Breaking down the cost of psoriasis biologics

May 15, 2018

Brodalumab most cost-effective with high efficacy for plaque psoriasis, but IL-17 inhibitors as a whole outperform other biologics, study shows.  

A new study shows that brodalumab is the least expensive biologic option with high efficacy for moderate-to-severe plaque psoriasis in the United States.

The study, which was published in the May 7 online issue of the Journal of Dermatological Treatment, compares the cost of brodalumab, adalimumab, ixekizumab, secukinumab and ustekinumab to the cost of treatment by the amount of time it takes to achieve favorable responses of PASI 75, 90 and 100.

Using data published in March 2017 in the journal Drugs in R&D, researchers led by Jashin J. Wu, Kaiser Permanente Los Angeles Medical Center, Los Angeles, found that of 38 clinical trials analyzed, the total annual costs to a health plan per patient with adalimumab, brodalumab, ixekizumab, secukinumab and ustekinumab were estimated at $51,246, $38,538, $65,484, $57,510 and $57,013, respectively.   

Not only was brodalumab more cost-effective than drugs studied from the TNF inhibitor and IL-12/23 inhibitor classes, said Wu et al., but the IL-17 inhibitor class as a whole outperformed adalimumab and ustekinumab in the analysis. Among the three IL-17 inhibitors approved by the FDA, they added, ixekizumab and secukinumab had 1.6-fold higher annual per-patient costs than brodalumab did for achieving PASI 75. At PASI 90, they added, a poster study published in SKIN – The Journal of Cutaneous Medicine showed the recently approved IL-23 inhibitor guselkumab to have an annual cost of $101,536, which is nearly twice brodalumab's estimated annual PASI 90 cost.  

The high efficacy rates and relatively low toxicity of targeted biologic drugs for psoriasis have dramatically improved patients' lives, particularly when compared to older small-molecule agents that carried fairly significant organ toxicities, investigators noted. But this revolution in psoriasis management has come at the cost of higher drug prices.

And even after treatment with earlier biologic drugs, a study published in the Journal of the American Academy of Dermatology showed that many patients still had moderate-to-severe disease and associated productivity losses. The IL-17 pathway inhibitors ― brodalumab, ixekizumab and secukinumab ― represent newer biologics with higher response rates compared to older biologic psoriasis treatments, investigators wrote. "Our analysis finds that the greater effectiveness of these drugs was not necessarily associated with an increase in cost. On the contrary, the cost-effectiveness of the IL-17 inhibitors was better than for the older biologics."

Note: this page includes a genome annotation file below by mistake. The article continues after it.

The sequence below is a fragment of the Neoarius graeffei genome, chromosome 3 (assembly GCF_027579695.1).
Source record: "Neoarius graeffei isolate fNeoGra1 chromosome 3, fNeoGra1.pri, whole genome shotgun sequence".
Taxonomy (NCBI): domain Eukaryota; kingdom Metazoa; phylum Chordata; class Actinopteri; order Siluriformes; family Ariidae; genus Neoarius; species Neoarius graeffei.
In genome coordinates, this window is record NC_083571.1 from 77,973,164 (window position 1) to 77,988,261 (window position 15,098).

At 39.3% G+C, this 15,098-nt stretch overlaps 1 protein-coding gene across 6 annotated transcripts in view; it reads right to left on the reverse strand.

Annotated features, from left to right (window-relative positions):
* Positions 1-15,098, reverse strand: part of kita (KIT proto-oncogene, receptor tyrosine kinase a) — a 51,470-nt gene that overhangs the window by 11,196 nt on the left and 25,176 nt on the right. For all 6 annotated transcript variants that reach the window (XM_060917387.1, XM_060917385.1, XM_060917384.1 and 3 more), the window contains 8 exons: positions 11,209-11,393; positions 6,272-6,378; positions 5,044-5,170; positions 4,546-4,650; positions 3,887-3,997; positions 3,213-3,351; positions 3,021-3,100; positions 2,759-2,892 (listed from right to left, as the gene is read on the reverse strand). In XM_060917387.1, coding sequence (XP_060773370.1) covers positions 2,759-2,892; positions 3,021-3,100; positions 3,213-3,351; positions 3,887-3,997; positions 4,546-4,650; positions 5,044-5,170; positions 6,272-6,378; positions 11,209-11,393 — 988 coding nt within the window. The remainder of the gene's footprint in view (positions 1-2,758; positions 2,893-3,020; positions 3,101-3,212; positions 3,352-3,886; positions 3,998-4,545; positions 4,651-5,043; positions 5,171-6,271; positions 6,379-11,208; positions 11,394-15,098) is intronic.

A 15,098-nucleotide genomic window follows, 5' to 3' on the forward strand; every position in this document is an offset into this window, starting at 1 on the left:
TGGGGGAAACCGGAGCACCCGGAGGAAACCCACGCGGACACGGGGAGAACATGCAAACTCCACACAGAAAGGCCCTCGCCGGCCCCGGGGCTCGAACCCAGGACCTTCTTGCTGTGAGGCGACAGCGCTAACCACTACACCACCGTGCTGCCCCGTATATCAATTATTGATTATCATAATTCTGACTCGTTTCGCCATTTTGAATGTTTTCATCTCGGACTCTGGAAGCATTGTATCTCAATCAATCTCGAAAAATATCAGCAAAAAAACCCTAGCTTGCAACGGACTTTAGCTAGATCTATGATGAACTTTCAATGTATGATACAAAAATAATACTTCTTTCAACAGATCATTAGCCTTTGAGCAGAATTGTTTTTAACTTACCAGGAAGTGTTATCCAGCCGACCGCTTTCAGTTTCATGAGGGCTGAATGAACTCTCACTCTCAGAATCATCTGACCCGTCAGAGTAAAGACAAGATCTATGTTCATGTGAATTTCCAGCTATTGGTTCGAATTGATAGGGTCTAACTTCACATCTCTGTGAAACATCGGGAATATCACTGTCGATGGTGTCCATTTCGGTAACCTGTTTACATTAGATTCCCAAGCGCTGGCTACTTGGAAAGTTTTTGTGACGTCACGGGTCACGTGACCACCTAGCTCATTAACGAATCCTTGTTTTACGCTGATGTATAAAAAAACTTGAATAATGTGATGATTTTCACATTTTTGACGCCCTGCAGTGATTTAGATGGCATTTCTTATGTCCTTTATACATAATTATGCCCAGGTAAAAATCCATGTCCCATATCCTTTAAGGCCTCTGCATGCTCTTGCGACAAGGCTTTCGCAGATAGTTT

"It seems that brodalumab is the best in terms of cost-effective clearance of psoriasis. But it may not have the most utility in the real-world setting because each payer is different – they may have more discounts for one drug versus another that would change our model potentially," he said.

Nevertheless, he said that factoring in accurate real-world discounts and rebates is impossible because payers are unwilling to publish these data. As it stands, said Dr. Wu, the study's cost efficiency comparisons provide the most accurate reflection of real-world conditions possible based on available data. Additional limitations include the fact that investigators usually derived PASI efficacy rates from 12-week treatment times used in pivotal trials, although real-world efficacy may differ due to longer treatment times of the type commonly used outside clinical trials.


To construct their economic model, investigators chose the most commonly used biologic classes, and the most commonly used drugs within those classes, for moderate-to-severe plaque psoriasis. Using PASI efficacy data from the recent meta-analysis, they factored in each drug's wholesale acquisition cost (WAC), along with estimated costs for adverse-event monitoring and PASI response/nonresponse. Investigators also factored in hypothetical 20 percent discounts.

Variations in brodalumab PASI 75 efficacy and drug discount costs showed relatively large impacts on cost differences versus other biologics for achieving PASI 75, investigators wrote. "Some clinical trials determine a certain efficacy, but there may be some variation in other trials. We took into account the whole range of efficacy scores," said Dr. Wu. This information may help clinicians, patients and payers make decisions about the most cost-effective biologic treatment for moderate-to-severe psoriasis, he explained.

For PASI 100, brodalumab, ixekizumab, secukinumab, adalimumab and ustekinumab cost an average of $87,585, $176,983, $205,393, $284,702 and $366,645, respectively. Total annual costs to health plans were estimated at $38,538, $51,246, $57,013, $57,510 and $65,484 for brodalumab, adalimumab, ustekinumab, secukinumab and ixekizumab, respectively.




Dr. Wu is an investigator for AbbVie, Amgen, Eli Lilly, Janssen, Novartis and Regeneron. This study was funded by Ortho Dermatologics, maker of brodalumab.

Jashin J. Wu MD, Steven R. Feldman MD, Shipra Rastogi PhD, MBA, et al. "Comparison of the Cost-Effectiveness of Biologic Drugs Used for Moderate-to-Severe Psoriasis Treatment in the United States," Journal of Dermatological Treatment. May 7, 2018

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